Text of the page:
The surname of GUMBRILL was a baptismal name 'the son of Grimbold' an ancient although long forgotten personal name. After the Crusades in Europe, in the 11th 12th and 13th century people began, perhaps unconsciously, to feel the need of a family name, or at least a name in addition to the simple one that had been possessed from birth. The nobles and upper classes, especially those who went on the Crusades, observed the prestige and practical value of an added name, and were quick to take a surname. The name was originally derived from the Old Norman GUMBALD, meaning battle, bold and brave, and was brought into England in the wake of the Norman Invasion of 1066. The acquisition of surnames in Europe and England, during the last eight hundred years has been affected by many factors, including social class and social structure, naming practices in cultures and traditions. On the whole the richer and more powerful classes tended to acquire surnames earlier than the working class or the poor, while surnames were quicker to catch on in urban areas than in more sparsely populated rural areas. The bulk of surnames in England were formed in the 13th and 14th centuries. The process started earlier and continued in place names into the 19th century, but the norm is that in the 11th century people did not have surnames, whereas by the 15th century they did. Early records of the name mention Durandus Gumboldus who was recorded in the year 1148 in Hampshire, and William Gumbald was documented in the year 1216 in County Suffolk. John Grimbald who was documented during the reign of Edward III (1327-1377). Richard Grimbaud, ibid. Thomas Gumbrell of Yorkshire, was listed in the Yorkshire Poll Tax of 1379. The associated arms are recorded in Sir Bernard Burkes General Armory. Ulster King of Arms in 1884.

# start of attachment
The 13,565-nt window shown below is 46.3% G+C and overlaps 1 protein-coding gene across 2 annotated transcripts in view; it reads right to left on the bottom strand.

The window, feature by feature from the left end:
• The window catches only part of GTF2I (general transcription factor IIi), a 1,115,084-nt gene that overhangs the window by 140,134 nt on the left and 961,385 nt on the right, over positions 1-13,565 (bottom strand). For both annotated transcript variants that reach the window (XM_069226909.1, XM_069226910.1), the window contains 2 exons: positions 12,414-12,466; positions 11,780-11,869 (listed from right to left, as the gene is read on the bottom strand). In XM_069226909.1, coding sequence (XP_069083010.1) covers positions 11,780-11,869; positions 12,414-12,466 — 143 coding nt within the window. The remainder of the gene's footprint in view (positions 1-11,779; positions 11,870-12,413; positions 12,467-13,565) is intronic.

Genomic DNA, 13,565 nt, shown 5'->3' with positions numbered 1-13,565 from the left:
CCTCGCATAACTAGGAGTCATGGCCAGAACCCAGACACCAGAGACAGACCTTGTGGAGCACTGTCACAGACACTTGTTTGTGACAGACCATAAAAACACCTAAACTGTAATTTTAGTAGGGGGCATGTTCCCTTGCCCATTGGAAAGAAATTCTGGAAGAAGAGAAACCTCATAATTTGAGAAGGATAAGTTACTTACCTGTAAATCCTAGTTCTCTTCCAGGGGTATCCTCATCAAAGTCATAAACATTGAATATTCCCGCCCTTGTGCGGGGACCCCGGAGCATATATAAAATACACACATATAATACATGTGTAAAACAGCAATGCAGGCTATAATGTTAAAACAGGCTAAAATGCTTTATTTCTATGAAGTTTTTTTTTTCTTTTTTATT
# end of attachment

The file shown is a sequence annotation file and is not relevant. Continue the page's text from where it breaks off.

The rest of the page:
The origin of badges and emblems, are traced to the earliest times, although, Heraldry, in fact, cannot be traced later than the 12th century, or at furthest the 11th century. At first armorial bearings were probably like surnames and assumed by each warrior at his free will and pleasure, his object being to distinguish himself from others. It has long been a matter of doubt when bearing Coats of Arms first became hereditary. It is known that in the reign of Henry V (1413-1422), a proclamation was issued, prohibiting the use of heraldic ensigns to all who could not show an original and valid right, except those 'who had borne arms at Agincourt'. The College of Arms (founded in 1483) is the Royal corporation of heralds who record proved pedigrees and grant armorial bearings.
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